Travelogue ~ Hilux, Bullion, and the Devil ~ Hajara Wodu

You see, that Friday morning, I was on a road trip to Lagos alongside eleven professional colleagues, in an Eighteen-seater bus branded "Department of Sports and Human Kinetics, Kwara State University, Malete", on the Ilorin-Ogbomoso Federal Highway. I like to take back seats when I am almost sure I would sleep during the trip.

For some funny reasons I am confident aren't unconnected with the national shame that are our roads, I get worked up nights before road trips, especially if long, ruminating about how much headache I would have to deal with, wishing I did not have to go, and ultimately praying for some magic to get the to-fro trip over with, even before it begins, so that eventually, I would hardly get any sleep. Only I was on the last row of seats in this bus of discuss, snoozing off and coming back on at intervals.

As we had miles to cover, our driver was quite out to beat time- expectedly so, because there's an annoying thing with group trips; one or two direct descendants of the evil spirit of nonchalance will always wake up at the agreed take-off time, then stroll in an hour and a half later with faces you just want to slap - but two Kilometres after the small community of Ote, along the same route, I woke up seconds after our bus had noticeably slowed its pace.

Our driver had driven to a catch-up level with a Police Hilux filled with armed, alert policemen with faces rougher than sandpaper. Upon sighting us, they had ordered him, with prying eyes and quick gestures made with their guns, to a slow-down-and-keep-a-clear-distance, so he had to stay on the lane other than theirs, cautiously moving. Everyone in our bus went quiet, fright fast permeating through their faces, and I wondered…

Closely trailed by the Hilux, as we soon saw, was a Bullion Van, so it all made sense, security. For all they knew, we could all be robbers in our seemingly-harmless bus, but no chances were to be taken, so they had all eyes in our skin.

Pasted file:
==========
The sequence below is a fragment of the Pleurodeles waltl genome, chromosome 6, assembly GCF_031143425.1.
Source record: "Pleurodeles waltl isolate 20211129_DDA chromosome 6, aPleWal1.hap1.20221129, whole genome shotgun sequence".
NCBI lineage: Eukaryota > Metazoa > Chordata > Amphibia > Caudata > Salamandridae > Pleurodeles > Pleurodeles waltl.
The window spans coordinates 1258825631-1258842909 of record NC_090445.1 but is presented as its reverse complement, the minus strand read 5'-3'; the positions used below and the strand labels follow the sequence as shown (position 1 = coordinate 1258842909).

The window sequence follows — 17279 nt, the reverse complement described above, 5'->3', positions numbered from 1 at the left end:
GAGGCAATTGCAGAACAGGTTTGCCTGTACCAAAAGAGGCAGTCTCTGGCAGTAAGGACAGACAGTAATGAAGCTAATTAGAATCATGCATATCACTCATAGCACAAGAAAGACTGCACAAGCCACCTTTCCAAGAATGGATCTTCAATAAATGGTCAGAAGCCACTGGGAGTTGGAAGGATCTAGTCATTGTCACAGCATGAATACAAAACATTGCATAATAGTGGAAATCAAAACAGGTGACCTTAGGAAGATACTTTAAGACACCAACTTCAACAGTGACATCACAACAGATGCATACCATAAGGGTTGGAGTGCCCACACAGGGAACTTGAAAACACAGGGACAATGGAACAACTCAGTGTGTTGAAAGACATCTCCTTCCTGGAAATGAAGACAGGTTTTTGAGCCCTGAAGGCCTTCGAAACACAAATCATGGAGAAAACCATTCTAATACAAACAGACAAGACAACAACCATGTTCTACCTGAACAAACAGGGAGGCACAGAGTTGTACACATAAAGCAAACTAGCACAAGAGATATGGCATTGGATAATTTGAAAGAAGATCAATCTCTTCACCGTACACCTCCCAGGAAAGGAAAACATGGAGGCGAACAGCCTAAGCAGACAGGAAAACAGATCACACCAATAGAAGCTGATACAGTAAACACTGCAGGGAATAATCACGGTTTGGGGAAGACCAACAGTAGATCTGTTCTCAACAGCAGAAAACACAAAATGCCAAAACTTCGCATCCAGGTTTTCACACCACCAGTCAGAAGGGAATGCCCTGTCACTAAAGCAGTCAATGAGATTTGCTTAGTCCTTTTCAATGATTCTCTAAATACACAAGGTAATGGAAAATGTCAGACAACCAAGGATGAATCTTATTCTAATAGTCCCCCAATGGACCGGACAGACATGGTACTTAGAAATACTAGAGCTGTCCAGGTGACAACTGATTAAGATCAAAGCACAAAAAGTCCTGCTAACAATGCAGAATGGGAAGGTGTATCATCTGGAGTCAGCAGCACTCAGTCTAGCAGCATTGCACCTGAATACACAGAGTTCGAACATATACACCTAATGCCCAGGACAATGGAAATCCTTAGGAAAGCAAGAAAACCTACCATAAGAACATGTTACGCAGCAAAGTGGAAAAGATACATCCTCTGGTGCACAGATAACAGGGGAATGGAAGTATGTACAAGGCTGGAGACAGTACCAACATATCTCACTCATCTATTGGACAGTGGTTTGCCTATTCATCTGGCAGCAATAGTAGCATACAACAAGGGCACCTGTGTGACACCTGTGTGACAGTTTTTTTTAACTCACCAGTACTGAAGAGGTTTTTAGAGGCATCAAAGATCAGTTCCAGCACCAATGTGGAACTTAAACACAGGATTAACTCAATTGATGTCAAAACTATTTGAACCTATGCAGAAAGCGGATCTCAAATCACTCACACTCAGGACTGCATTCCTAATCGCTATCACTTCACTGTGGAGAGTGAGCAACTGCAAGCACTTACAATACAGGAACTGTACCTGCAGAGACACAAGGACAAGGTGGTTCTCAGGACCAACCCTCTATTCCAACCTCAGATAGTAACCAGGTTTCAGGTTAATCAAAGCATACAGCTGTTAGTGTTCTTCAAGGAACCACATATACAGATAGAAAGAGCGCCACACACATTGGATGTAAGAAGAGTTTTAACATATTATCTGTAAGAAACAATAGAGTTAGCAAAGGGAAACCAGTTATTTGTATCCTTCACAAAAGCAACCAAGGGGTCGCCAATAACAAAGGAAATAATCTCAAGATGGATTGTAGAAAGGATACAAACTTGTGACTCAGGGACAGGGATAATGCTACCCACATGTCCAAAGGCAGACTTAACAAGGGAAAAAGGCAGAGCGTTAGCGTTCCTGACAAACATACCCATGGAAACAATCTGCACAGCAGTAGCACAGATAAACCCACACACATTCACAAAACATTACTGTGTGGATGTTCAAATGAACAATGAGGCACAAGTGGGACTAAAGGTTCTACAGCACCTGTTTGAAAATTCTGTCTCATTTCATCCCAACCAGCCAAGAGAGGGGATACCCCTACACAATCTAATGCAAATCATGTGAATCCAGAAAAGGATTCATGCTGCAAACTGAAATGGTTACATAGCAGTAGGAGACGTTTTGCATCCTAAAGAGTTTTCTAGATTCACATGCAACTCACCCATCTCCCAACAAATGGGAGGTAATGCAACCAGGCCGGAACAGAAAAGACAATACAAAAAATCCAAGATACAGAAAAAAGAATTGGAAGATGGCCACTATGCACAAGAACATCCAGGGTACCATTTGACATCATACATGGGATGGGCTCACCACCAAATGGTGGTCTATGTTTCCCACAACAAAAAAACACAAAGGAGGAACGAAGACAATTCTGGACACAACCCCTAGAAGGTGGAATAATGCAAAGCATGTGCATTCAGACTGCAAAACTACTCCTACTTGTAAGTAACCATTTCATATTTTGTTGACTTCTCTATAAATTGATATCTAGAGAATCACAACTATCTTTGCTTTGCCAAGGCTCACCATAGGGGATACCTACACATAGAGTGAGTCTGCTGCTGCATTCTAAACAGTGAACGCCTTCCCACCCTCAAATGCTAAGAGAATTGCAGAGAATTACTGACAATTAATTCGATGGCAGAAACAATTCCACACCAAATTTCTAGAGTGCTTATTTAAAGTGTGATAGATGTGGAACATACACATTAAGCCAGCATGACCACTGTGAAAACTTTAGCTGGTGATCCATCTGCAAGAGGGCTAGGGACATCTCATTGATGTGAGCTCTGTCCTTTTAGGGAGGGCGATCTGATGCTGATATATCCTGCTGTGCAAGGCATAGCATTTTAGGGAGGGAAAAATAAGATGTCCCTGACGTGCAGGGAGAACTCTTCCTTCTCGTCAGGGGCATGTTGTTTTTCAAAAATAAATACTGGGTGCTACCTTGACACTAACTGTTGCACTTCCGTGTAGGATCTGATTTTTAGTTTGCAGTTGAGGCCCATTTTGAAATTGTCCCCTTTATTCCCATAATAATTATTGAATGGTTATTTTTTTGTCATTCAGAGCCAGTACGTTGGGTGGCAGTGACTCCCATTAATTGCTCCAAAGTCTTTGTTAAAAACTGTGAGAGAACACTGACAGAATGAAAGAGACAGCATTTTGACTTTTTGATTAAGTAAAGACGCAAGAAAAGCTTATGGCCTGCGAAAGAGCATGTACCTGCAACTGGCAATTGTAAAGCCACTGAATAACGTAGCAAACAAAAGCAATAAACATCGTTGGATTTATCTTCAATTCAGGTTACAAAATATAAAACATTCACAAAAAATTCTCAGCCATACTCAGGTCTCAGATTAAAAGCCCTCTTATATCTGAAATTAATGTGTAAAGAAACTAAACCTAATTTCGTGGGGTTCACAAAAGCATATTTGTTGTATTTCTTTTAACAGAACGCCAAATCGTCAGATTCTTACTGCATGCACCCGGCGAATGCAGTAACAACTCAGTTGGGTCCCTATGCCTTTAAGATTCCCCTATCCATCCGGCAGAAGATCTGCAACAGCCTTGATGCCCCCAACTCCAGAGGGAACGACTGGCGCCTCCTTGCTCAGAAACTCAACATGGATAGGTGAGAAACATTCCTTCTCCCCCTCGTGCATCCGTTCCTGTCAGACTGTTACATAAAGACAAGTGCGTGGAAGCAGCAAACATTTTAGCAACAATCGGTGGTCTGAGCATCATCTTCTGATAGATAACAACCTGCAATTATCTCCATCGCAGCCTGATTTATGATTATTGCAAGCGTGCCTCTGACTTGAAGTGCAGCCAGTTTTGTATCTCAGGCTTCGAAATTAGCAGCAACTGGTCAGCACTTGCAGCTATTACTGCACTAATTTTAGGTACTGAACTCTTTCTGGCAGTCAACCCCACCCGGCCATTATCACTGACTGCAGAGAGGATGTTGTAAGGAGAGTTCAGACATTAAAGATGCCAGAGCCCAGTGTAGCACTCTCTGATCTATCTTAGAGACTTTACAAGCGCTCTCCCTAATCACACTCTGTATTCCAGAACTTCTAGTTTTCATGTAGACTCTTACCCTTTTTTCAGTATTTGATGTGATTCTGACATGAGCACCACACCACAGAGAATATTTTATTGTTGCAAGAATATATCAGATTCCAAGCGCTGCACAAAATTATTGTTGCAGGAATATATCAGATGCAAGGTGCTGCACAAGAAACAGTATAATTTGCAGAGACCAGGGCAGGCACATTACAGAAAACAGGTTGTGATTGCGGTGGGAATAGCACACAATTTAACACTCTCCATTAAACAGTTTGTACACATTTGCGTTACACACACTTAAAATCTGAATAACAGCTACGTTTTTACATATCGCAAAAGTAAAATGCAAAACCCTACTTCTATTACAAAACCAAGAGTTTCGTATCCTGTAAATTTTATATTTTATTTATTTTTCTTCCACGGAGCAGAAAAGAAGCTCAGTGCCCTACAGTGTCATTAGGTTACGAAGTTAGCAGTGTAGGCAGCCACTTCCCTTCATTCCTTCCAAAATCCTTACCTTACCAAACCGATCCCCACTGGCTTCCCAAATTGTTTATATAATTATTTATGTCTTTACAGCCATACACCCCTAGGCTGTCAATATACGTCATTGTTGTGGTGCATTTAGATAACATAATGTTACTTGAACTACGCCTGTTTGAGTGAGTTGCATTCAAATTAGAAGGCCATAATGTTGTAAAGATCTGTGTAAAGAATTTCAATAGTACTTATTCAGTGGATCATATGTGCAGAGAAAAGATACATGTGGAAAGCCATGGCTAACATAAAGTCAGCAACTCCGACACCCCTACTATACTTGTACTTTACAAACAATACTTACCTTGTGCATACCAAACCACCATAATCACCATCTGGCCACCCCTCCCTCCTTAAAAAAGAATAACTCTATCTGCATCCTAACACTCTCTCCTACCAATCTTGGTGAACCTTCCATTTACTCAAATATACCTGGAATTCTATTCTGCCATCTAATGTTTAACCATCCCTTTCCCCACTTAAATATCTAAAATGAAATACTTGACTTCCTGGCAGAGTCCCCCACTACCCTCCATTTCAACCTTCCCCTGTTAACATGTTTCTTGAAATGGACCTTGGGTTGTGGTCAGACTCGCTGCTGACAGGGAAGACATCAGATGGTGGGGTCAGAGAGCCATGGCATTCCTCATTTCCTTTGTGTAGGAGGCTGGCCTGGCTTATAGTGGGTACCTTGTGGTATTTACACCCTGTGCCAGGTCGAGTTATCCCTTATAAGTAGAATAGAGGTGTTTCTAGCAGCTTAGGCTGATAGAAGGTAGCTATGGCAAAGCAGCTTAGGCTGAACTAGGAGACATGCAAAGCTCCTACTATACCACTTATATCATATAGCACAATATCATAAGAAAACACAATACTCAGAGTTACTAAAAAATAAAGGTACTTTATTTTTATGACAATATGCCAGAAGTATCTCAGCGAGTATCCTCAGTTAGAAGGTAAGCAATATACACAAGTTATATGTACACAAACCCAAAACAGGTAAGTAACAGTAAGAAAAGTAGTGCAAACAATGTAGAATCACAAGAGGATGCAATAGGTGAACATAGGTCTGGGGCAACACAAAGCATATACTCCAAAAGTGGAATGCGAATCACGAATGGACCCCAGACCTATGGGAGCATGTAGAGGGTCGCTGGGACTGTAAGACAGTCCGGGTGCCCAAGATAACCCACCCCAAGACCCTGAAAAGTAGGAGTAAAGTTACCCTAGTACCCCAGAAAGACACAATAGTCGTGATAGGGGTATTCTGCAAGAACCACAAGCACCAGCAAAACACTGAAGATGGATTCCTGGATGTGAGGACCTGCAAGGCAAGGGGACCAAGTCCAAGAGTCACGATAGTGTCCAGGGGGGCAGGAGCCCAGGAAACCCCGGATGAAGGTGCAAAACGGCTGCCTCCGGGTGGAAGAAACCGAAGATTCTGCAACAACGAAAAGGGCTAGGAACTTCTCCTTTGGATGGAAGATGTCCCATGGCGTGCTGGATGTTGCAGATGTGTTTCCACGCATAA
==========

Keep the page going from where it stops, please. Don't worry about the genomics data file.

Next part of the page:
Their movement was anything except hurried, and this was not good for us. Actually, whatever was good or bad for us was not their cuppa, long as they were on that road. At that point I had stopped wondering. I was chuckling instead. For over fifteen minutes, they had us where they wanted us: at a clear, monitored distance. I refused to change my lounging-here position though, even as everyone else had long sat up and remained still, their hearts in their mouths, afraid to look sideways or lock eyes with the men, the entire time. I may have been identified as the kingpin at some point. Felt cool.

It was becoming boring. They must have become thoroughly satisfied with our pass mark of compliance, when one of them made the move-on-but-do-it-slowly sign at our driver. We had been cleared as not armed robbers disguised as members of academia, so carefully he drove on past them, maintaining the same lane, and then a few seconds following, the emergency statues of the famous Oyo Museum came back to life with sighs of relief. They had been scared shitless the entire time.

Our driver is an old guy, but he's my padi. Padis play any time anywhere, my own emergency time to play rushed in on the spot, so I called my padi's name loud enough for him to hear…



"Let's play a game. Truth or da.."

I had not finished the sentence, when at that instance, the entire bus erupted into a confused church and mosque all at once.

"Ni oruko Jeeeeeeesuuuu!!!" (In Jesus name)
"Ni agbara eje Jeeesuuuu!!!" (The strength of the Blood of Jesus)

"AwuSubillayi Mina Setani rajimi" 1000 times per minute (We seek refuge from Satan and his antics)

"Father we commit this daughter of yours that the devil is about to use, into your divine hands this minute"

"Father do this for us for we are all your children"

"Father spare us from gun fumigation because there's a daughter of yours at the back seat of this bus who is about to make it happen. Let the devil stay behind us. This is no pun, Father."

(Chanting of) "La-yila Illalah, Muhammadu Rosulu layi"

I looked on at the prayer warriors as the driver sped on, covering a considerable distance away from the Hilux and the Bullion Van, to beat time to Lagos.

"Thank you Father for you're worthy. Only the devil did not pray, but Father you have shown yourself yet again", said the last warrior to sheath his prayer sword.

I wondered what all the emergency prayers by the emergency statues of just minutes before, were for, so I asked.  "Warrapun?"

They all eyed me. Hian!

When we got to Ogbomoso junction, the driver was asked to stop so boiled maize would be bought for everyone to nibble on before we got to where food was sold. I wasn't interested in the maize, so I said I'd pass.

Then went the comments.

"If it is to play game with armed Hilux now, daring the driver to switch lanes and double cross Bullion Van, so that they will fumigate us like weed, the devil in this bus will be interested"

"We have known this rascal too long. We don't want to know this devil again abeg. Let her go and enter bus to Lagos"

"Omo k'omo!" (Evil child)

And I wondered. I didn't understand it. They spoiled my moment with my padi. I was not the one with guns at alert to fire o, yet I was the devil to be cast and bound. Nigerians, always looking in the wrong places. They messed up the State-and-Capital game I wanted to play with my padi. Now how is this particular game connected to Hilux and Bullion Van, eh?